Time travel

Just as we take photo’s and keep a physical record of important moments in our lives, collecting can serve as a reminder of times gone by. Collecting as a hobby is more common among people who have lived during a war where the tangible, physical objects can invoke strong emotions. Reminding them of periods of our lives that should never be forgotten. One of the strongest senses associated with memory is surprisingly our sense of smell, sometimes all we need to jump in our metaphorical time-machine is a waft of nostalgia.


    0 of 8192 characters used
    Post Comment

    No comments yet.


    This website uses cookies

    As a user in the EEA, your approval is needed on a few things. To provide a better website experience, uses cookies (and other similar technologies) and may collect, process, and share personal data. Please choose which areas of our service you consent to our doing so.

    For more information on managing or withdrawing consents and how we handle data, visit our Privacy Policy at:

    Show Details
    HubPages Device IDThis is used to identify particular browsers or devices when the access the service, and is used for security reasons.
    LoginThis is necessary to sign in to the HubPages Service.
    Google RecaptchaThis is used to prevent bots and spam. (Privacy Policy)
    AkismetThis is used to detect comment spam. (Privacy Policy)
    HubPages Google AnalyticsThis is used to provide data on traffic to our website, all personally identifyable data is anonymized. (Privacy Policy)
    HubPages Traffic PixelThis is used to collect data on traffic to articles and other pages on our site. Unless you are signed in to a HubPages account, all personally identifiable information is anonymized.
    Amazon Web ServicesThis is a cloud services platform that we used to host our service. (Privacy Policy)
    CloudflareThis is a cloud CDN service that we use to efficiently deliver files required for our service to operate such as javascript, cascading style sheets, images, and videos. (Privacy Policy)
    Google Hosted LibrariesJavascript software libraries such as jQuery are loaded at endpoints on the or domains, for performance and efficiency reasons. (Privacy Policy)
    Google Custom SearchThis is feature allows you to search the site. (Privacy Policy)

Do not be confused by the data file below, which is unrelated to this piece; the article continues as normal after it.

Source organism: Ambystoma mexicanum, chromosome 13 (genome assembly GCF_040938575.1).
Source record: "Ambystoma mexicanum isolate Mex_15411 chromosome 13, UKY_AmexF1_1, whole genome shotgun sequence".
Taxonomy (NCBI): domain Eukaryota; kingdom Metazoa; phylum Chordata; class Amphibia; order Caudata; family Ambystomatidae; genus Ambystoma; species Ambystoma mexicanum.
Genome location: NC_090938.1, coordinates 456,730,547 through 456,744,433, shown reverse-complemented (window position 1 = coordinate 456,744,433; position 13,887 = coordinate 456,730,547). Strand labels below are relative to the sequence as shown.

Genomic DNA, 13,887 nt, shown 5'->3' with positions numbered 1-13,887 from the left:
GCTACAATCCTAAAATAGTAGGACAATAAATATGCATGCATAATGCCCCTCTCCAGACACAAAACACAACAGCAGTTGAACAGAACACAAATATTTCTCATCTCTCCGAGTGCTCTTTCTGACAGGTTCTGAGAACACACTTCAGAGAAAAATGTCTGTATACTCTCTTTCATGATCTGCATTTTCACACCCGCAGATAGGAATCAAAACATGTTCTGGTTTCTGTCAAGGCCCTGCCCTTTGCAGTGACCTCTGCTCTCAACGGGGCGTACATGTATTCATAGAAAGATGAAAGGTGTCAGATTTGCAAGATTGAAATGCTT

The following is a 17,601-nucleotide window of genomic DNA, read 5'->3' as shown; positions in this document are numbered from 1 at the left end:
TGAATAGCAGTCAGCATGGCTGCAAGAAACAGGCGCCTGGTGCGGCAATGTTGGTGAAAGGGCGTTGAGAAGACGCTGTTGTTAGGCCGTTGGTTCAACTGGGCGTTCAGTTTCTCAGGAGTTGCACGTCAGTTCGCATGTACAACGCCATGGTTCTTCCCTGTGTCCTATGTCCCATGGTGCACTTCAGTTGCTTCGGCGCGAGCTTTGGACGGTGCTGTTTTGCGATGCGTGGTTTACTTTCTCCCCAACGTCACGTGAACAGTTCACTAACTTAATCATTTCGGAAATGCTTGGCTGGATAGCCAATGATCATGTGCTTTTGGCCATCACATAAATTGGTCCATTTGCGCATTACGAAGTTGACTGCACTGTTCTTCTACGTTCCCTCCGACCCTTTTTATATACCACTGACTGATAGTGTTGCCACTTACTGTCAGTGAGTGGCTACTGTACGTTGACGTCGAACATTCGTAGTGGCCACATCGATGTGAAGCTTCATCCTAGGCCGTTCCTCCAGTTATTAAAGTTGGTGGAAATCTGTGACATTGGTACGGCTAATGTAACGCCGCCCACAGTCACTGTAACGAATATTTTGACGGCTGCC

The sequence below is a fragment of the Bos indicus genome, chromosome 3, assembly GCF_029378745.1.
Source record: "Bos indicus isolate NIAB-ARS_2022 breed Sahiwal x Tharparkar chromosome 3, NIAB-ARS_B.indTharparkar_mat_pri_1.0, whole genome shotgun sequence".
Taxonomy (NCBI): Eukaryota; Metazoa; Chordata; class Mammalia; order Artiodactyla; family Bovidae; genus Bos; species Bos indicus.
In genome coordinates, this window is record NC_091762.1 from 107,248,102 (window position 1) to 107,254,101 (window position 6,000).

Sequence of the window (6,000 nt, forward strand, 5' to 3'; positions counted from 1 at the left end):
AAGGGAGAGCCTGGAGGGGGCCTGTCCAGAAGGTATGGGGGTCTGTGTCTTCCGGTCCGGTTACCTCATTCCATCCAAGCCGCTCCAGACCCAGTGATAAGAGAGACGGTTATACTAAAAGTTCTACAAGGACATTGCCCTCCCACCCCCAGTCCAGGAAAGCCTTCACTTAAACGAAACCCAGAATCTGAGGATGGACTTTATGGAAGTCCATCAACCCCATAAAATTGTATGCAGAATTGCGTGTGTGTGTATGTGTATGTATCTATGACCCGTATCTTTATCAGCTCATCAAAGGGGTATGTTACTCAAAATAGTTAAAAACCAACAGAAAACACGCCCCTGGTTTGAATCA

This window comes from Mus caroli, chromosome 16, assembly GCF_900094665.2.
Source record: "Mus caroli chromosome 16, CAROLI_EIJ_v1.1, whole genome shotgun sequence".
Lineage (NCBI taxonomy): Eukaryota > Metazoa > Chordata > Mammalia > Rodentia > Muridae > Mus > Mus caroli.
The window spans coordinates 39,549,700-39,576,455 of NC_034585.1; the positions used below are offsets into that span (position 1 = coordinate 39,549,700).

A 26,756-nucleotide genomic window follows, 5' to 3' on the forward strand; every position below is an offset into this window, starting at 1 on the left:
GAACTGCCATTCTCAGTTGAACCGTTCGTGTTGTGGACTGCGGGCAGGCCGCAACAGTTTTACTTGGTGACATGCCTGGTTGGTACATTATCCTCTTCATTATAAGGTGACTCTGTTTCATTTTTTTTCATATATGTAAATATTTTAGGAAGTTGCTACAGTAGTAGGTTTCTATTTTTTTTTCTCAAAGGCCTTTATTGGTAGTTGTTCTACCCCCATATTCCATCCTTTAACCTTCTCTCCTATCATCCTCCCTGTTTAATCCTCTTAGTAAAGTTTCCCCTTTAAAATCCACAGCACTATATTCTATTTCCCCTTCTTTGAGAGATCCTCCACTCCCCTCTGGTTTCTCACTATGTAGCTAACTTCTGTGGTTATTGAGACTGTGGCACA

Google MapsSome articles have Google Maps embedded in them. (Privacy Policy)
    Google ChartsThis is used to display charts and graphs on articles and the author center. (Privacy Policy)
    Google AdSense Host APIThis service allows you to sign up for or associate a Google AdSense account with HubPages, so that you can earn money from ads on your articles. No data is shared unless you engage with this feature. (Privacy Policy)
    Google YouTubeSome articles have YouTube videos embedded in them. (Privacy Policy)
    VimeoSome articles have Vimeo videos embedded in them. (Privacy Policy)
    PaypalThis is used for a registered author who enrolls in the HubPages Earnings program and requests to be paid via PayPal. No data is shared with Paypal unless you engage with this feature. (Privacy Policy)
    Facebook LoginYou can use this to streamline signing up for, or signing in to your Hubpages account. No data is shared with Facebook unless you engage with this feature. (Privacy Policy)
    MavenThis supports the Maven widget and search functionality. (Privacy Policy)
    Google AdSenseThis is an ad network. (Privacy Policy)
    Google DoubleClickGoogle provides ad serving technology and runs an ad network. (Privacy Policy)
    Index ExchangeThis is an ad network. (Privacy Policy)
    SovrnThis is an ad network. (Privacy Policy)
    Facebook AdsThis is an ad network. (Privacy Policy)
    Amazon Unified Ad MarketplaceThis is an ad network. (Privacy Policy)
    AppNexusThis is an ad network. (Privacy Policy)
    OpenxThis is an ad network. (Privacy Policy)
    Rubicon ProjectThis is an ad network. (Privacy Policy)
    TripleLiftThis is an ad network. (Privacy Policy)
    Say MediaWe partner with Say Media to deliver ad campaigns on our sites. (Privacy Policy)
    Remarketing PixelsWe may use remarketing pixels from advertising networks such as Google AdWords, Bing Ads, and Facebook in order to advertise the HubPages Service to people that have visited our sites.
    Conversion Tracking PixelsWe may use conversion tracking pixels from advertising networks such as Google AdWords, Bing Ads, and Facebook in order to identify when an advertisement has successfully resulted in the desired action, such as signing up for the HubPages Service or publishing an article on the HubPages Service.
    Author Google AnalyticsThis is used to provide traffic data and reports to the authors of articles on the HubPages Service. (Privacy Policy)
    ComscoreComScore is a media measurement and analytics company providing marketing data and analytics to enterprises, media and advertising agencies, and publishers. Non-consent will result in ComScore only processing obfuscated personal data. (Privacy Policy)
    Amazon Tracking PixelSome articles display amazon products as part of the Amazon Affiliate program, this pixel provides traffic statistics for those products (Privacy Policy)